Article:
British Governmental Agency Issues Warnings Against Using Windows Vista

The British government’s Educational Communications and Technology Agency – BECTA has issued a serious warning against using Windows Vista in the British schools.

The report is recommended for schools, government and partners, industry and developers. It will be indeed important to see if the Bulgarian government will listen to this report, esp. that some of the biggest proponents of Microsoft in Bulgaria have given the example of the UK as a model for development of e-government.

Here are some of the most remarkable moments in this report (bold text is mine).

The report found that whilst the new features of Vista add value, there are no “must have” features in the product that would justify early deployment in schools and colleges. The technical, financial and organisational challenges associated with early deployment currently make this a high risk strategy. Early deployment is therefore strongly recommended against.

The report recommends that Microsoft should facilitate a small number of pilot activities to clarify what the benefits of deploying Vista in schools and colleges would be and how much deployment would cost. The costs of a widespread deployment of Vista are currently estimated to be around ?160 million while the benefits are unclear.

Schools and colleges are strongly advised to consider the findings of Becta’s final report on Vista due by January 2008 before considering any wide-scale deployment.

The review of Office 2007 identified that there were over 170 new features in the product, but considered that many of them were of more use in a business rather than an educational context. A detailed analysis of the new functionality found that none of the new features were a “must have” for schools and colleges.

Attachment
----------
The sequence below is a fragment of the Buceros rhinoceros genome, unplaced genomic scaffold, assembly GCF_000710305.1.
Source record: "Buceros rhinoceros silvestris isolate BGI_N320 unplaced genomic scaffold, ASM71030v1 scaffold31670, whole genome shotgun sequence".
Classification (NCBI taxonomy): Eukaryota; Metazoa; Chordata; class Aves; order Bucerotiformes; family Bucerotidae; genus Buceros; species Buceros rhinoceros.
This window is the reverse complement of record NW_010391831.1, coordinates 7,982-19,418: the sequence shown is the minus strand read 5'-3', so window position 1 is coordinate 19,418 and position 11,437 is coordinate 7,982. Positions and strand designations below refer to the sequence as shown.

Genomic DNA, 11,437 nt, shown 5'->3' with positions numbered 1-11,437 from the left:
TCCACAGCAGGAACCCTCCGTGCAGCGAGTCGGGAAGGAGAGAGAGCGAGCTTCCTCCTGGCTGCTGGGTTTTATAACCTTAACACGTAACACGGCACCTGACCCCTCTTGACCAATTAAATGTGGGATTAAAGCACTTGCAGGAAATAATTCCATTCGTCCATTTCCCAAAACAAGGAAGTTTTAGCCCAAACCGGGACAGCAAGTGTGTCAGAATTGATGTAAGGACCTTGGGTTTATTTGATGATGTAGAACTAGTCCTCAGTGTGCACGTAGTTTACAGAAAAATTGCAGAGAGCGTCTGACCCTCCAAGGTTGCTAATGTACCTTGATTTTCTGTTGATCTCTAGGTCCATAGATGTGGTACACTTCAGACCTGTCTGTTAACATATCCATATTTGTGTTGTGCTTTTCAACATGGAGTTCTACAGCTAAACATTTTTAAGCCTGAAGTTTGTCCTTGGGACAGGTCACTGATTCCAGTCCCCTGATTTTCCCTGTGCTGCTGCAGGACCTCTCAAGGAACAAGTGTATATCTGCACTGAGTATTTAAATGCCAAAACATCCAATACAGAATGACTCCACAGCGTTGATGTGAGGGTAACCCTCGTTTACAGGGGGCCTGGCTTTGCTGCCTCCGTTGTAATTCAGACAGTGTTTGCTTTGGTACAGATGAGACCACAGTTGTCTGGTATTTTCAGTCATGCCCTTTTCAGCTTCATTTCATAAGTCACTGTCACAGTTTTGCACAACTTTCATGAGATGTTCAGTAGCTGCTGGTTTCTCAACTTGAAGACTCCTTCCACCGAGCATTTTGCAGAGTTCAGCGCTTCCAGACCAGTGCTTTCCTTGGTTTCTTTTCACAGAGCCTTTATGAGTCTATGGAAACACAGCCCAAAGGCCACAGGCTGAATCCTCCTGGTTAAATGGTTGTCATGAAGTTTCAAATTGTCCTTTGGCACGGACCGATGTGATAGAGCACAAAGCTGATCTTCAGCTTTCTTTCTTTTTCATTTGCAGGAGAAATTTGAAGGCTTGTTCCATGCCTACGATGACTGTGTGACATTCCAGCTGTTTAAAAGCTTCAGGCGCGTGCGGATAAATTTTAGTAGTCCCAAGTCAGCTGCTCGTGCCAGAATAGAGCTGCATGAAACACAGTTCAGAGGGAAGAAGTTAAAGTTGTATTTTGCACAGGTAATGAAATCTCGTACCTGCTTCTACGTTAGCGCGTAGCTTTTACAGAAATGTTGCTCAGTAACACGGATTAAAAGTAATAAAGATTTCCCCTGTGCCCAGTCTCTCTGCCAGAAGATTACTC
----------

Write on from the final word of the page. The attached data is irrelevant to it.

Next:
As the costs of deployment of Office 2007 would be significant, Becta has not identified any convincing justification for the early adoption of Office 2007. Recognising that many schools and colleges already have perfectly adequate office productivity solutions there would need to be a strong case to justify the necessary investment.

The report compared Office 2007 with a range of competitor products and found that many of them delivered about 50% of the Office 2007 functionality, enough it is believed to meet or exceed basic office productivity requirements of many schools.

Becta therefore calls on the ICT industry to ensure that computers for the education marketplace are delivered with a choice of Office productivity suites available, which ideally should include an open-source offering.

The ability for schools to exercise choice is further restricted by interoperability difficulties and Becta is calling on Microsoft to improve its support for the ODF interoperability standard.

You can read the full report at this address (PDF, 332 Kb).

This news in Bulgarian at Тази новина на български език – в

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